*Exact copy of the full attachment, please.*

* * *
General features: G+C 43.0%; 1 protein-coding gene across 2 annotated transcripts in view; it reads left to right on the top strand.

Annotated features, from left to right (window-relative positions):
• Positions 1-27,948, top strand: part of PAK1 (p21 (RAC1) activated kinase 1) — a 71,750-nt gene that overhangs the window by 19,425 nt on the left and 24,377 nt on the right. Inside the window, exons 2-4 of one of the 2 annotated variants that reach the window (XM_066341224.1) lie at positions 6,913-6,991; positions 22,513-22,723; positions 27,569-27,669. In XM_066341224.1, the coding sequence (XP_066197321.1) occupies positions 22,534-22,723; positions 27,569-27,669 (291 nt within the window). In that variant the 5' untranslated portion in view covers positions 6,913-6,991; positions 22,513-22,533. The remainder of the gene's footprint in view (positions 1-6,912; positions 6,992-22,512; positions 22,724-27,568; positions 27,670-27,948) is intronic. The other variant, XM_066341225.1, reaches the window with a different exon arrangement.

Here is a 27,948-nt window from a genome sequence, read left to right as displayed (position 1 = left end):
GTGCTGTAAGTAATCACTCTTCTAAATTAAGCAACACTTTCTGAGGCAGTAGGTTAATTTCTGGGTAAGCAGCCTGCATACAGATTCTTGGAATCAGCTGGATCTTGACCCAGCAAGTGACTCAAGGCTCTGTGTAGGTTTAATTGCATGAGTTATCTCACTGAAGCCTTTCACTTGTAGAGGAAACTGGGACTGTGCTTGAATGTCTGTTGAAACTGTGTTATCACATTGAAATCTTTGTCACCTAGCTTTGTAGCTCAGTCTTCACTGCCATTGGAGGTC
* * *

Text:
General features: G+C 43.0%; 1 protein-coding gene across 2 annotated transcripts in view; it reads left to right on the top strand.

Annotated features, from left to right (window-relative positions):
• Positions 1-27,948, top strand: part of PAK1 (p21 (RAC1) activated kinase 1) — a 71,750-nt gene that overhangs the window by 19,425 nt on the left and 24,377 nt on the right. Inside the window, exons 2-4 of one of the 2 annotated variants that reach the window (XM_066341224.1) lie at positions 6,913-6,991; positions 22,513-22,723; positions 27,569-27,669. In XM_066341224.1, the coding sequence (XP_066197321.1) occupies positions 22,534-22,723; positions 27,569-27,669 (291 nt within the window). In that variant the 5' untranslated portion in view covers positions 6,913-6,991; positions 22,513-22,533. The remainder of the gene's footprint in view (positions 1-6,912; positions 6,992-22,512; positions 22,724-27,568; positions 27,670-27,948) is intronic. The other variant, XM_066341225.1, reaches the window with a different exon arrangement.

Here is a 27,948-nt window from a genome sequence, read left to right as displayed (position 1 = left end):
GTGCTGTAAGTAATCACTCTTCTAAATTAAGCAACACTTTCTGAGGCAGTAGGTTAATTTCTGGGTAAGCAGCCTGCATACAGATTCTTGGAATCAGCTGGATCTTGACCCAGCAAGTGACTCAAGGCTCTGTGTAGGTTTAATTGCATGAGTTATCTCACTGAAGCCTTTCACTTGTAGAGGAAACTGGGACTGTGCTTGAATGTCTGTTGAAACTGTGTTATCACATTGAAATCTTTGTCACCTAGCTTTGTAGCTCAGTCTTCACTGCCATTGGAGGTC